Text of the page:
Spring is here and you know what that means – time to tackle all those projects you put off throughout the winter. Did you know that some simple home improvement projects can help you reduce the chance of pest problems as the weather warms up?
Your Western Exterminator Specialist is always on the lookout for conditions that are conducive to pest activity. However, if you’re ready to get the jump on pests, take a look at our six “honey do” list items and see what you can cross off this spring.
A clean sweep on gutters
Gutters can become clogged by leaves, twigs, and debris that can keep them from flowing freely. That means that moisture could also be collectings. All of this is a perfect recipe for pest problems and potential damage to your home if water backs up. Doing a clean sweep of your gutters and removing all of that accumulation may not be fun, but it will help keep your home pest-free.
PRECAUTIONS: Be sure you’re safe when tackling this task. When using a ladder, be sure it is in good condition, appropriate for the height, and stabilized. Wear fall protection equipment, such as a hard hat, to protect yourself.
Close up gaps around exterior
Don’t let pests walk right into your home. That’s what you’re doing if you’re not performing periodic checks for gaps and cracks around your windows and doors. These cracks and gaps are a natural occurrence as homes settle, but they create prime opportunities for pests to get inside your home (and hide in areas you may not see, such as inside wall voids). Seal these openings to keep pests from coming in. Here are some quick tips for this simple home improvement project:
- For gaps and cracks under ½-inch, use exterior grade caulk or sealant.
- Use weather stripping or door sweeps to keep larger openings under doors from becoming pest entryways.
PRECAUTIONS: Timing is important for this task. Wait until it’s been warm for a few weeks so that overwintering pests have enough time to escape and you don’t accidentally seal them inside your home.
Repair or replace screens
Nothing ruins the joy of having the windows and doors open faster than insects getting into the house. If your screens have holes or tears or don’t fit properly, pests can simply come right on in. Do a quick inspection of all your screens. Patch any holes or tears, or replace screens that are badly damaged or no longer fit properly.
PRECAUTIONS: Use ¼-inch mesh or smaller screening to keep insect pests out – anything larger will allow pests entry.
Give the deck some TLC
Your deck could be the target of many different kinds of pests, including damaging carpenter bees, carpenter ants, and termites. Giving your deck a fresh coat of stain or paint can reduce the chances of that happening by reducing its susceptibility to moisture – although it won’t eliminate them entirely.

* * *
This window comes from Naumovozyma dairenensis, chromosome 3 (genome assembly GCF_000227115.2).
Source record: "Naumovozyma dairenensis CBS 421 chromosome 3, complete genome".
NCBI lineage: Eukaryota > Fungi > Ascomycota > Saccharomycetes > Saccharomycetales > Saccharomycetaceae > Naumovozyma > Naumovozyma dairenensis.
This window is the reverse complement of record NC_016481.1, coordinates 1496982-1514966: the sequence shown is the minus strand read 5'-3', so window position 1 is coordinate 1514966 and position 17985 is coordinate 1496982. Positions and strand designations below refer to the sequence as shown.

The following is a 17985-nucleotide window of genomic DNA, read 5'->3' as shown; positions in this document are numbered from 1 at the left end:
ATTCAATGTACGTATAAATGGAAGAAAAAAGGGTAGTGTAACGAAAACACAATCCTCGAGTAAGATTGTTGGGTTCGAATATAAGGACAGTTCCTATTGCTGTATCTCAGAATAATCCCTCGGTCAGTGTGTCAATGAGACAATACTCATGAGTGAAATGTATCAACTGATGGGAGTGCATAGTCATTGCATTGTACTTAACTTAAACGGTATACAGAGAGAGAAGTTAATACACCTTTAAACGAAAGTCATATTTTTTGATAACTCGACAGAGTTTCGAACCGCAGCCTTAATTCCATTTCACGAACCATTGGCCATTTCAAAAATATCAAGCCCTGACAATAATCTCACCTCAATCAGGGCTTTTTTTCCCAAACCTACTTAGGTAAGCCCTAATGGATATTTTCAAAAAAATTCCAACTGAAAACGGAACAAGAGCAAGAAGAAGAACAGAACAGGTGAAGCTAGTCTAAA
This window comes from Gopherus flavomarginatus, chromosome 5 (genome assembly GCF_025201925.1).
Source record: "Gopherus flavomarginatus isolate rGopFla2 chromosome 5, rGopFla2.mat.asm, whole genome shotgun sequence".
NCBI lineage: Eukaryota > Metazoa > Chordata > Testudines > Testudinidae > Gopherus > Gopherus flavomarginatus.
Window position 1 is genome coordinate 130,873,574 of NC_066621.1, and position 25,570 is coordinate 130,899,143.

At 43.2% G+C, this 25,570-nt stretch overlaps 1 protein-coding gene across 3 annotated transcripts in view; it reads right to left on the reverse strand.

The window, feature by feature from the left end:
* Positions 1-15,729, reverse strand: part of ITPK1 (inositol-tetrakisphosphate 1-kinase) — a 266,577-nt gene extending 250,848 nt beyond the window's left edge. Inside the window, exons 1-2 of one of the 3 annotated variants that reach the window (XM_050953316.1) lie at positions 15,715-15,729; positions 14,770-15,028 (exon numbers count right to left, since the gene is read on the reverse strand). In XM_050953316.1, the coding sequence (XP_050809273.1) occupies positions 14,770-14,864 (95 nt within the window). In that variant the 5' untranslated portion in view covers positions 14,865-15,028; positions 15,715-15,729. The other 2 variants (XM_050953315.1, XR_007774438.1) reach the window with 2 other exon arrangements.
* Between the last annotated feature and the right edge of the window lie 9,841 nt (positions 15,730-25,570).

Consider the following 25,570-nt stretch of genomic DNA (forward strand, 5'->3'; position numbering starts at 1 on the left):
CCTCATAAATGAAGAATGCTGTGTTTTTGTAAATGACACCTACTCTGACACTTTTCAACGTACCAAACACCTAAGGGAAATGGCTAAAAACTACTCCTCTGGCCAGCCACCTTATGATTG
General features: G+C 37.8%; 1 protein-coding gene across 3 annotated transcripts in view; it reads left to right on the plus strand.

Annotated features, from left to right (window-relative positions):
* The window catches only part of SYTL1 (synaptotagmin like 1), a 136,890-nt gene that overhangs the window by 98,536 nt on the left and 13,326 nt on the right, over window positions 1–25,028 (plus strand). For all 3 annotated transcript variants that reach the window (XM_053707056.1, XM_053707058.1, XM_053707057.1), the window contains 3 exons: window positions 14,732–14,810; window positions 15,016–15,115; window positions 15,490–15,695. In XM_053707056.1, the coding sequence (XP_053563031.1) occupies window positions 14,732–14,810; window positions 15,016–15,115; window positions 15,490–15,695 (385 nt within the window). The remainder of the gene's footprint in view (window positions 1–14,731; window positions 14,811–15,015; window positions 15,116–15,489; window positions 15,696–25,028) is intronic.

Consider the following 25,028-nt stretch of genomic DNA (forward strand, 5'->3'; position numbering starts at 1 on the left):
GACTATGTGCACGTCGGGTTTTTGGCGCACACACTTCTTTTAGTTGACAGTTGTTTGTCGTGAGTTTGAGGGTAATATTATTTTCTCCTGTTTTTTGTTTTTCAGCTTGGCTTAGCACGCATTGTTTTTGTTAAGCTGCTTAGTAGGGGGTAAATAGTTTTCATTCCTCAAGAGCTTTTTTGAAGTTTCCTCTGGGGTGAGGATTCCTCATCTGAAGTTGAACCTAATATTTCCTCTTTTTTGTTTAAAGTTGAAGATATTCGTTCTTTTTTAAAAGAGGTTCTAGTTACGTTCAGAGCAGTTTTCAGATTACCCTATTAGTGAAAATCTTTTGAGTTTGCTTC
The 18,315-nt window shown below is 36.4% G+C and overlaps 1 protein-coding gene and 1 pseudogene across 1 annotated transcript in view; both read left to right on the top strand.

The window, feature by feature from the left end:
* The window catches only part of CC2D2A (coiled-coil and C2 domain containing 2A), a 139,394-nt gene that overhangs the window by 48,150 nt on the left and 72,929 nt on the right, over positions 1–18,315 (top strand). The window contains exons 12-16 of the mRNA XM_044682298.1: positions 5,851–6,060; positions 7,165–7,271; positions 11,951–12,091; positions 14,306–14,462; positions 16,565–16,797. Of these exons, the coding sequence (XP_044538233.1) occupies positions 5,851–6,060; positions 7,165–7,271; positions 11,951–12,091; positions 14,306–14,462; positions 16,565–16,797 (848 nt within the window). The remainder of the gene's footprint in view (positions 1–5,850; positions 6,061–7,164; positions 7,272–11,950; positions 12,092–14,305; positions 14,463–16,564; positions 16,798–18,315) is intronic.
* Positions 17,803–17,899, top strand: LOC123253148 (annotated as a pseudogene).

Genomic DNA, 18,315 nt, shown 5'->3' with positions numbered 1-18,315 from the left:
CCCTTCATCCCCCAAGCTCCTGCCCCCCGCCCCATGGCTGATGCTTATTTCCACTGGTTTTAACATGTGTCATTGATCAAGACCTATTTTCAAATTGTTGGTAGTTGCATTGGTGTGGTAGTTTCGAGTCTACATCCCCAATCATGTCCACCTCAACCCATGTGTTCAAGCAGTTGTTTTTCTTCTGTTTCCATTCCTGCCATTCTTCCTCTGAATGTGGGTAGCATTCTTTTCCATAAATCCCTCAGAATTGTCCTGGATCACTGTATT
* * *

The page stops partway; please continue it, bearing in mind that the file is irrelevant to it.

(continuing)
PRECAUTIONS: There are pros and cons to both stain and paint. Paint can create areas where water pools, and that can cause moisture damage. However, it tends to last longer than stain. Stain needs to be redone every few years, so if that’s the way you go, be prepared to refresh your deck in a year or two. A home improvement professional can advise you on the best option based on your deck and your area.
Move that firewood
If you’re storing firewood next to your home for easy access, it could be a great hiding place for pests such as rodents, spiders, and a myriad of other insects. The closer pests are to your home, the more likely they are to find a way in. Relocate your firewood to an area more removed from your home or other structures.
PRECAUTIONS: If you decide to take on this task, close windows and doors that are close by and wear a pair of heavy-duty gloves. This ensures that if you disturb any pests, they won’t bite or scatter into your home. Gloves can also help you avoid splinters.
Basement, attic, or shed/garage
Because they are often undisturbed for long periods of time, your basement, attic, shed, and garage make the perfect hiding places for pests. They also have temperatures that suit different species of pests. Cardboard boxes make great hiding and nesting places and both the boxes and their contents can offer food sources. Protect your belongings by sealing them in more durable plastic storage containers – they are a bit harder for pests to get into.
PRECAUTIONS: Rodents, bats, and even birds can take up residence in these areas. Droppings from these pests can carry pathogens such as bacteria, viruses, and spores that are harmful to humans. If you see droppings, take precautions not to aerosolize those droppings. Wet them down first with an appropriate disinfectant. Ventilate the area, and take precautions not to breathe in particles.
These are just a few of the home improvement projects that you can undertake to protect your home from pests. Check out Western’s extensive list of pest control tips for things you can do every day to keep pests out of your home.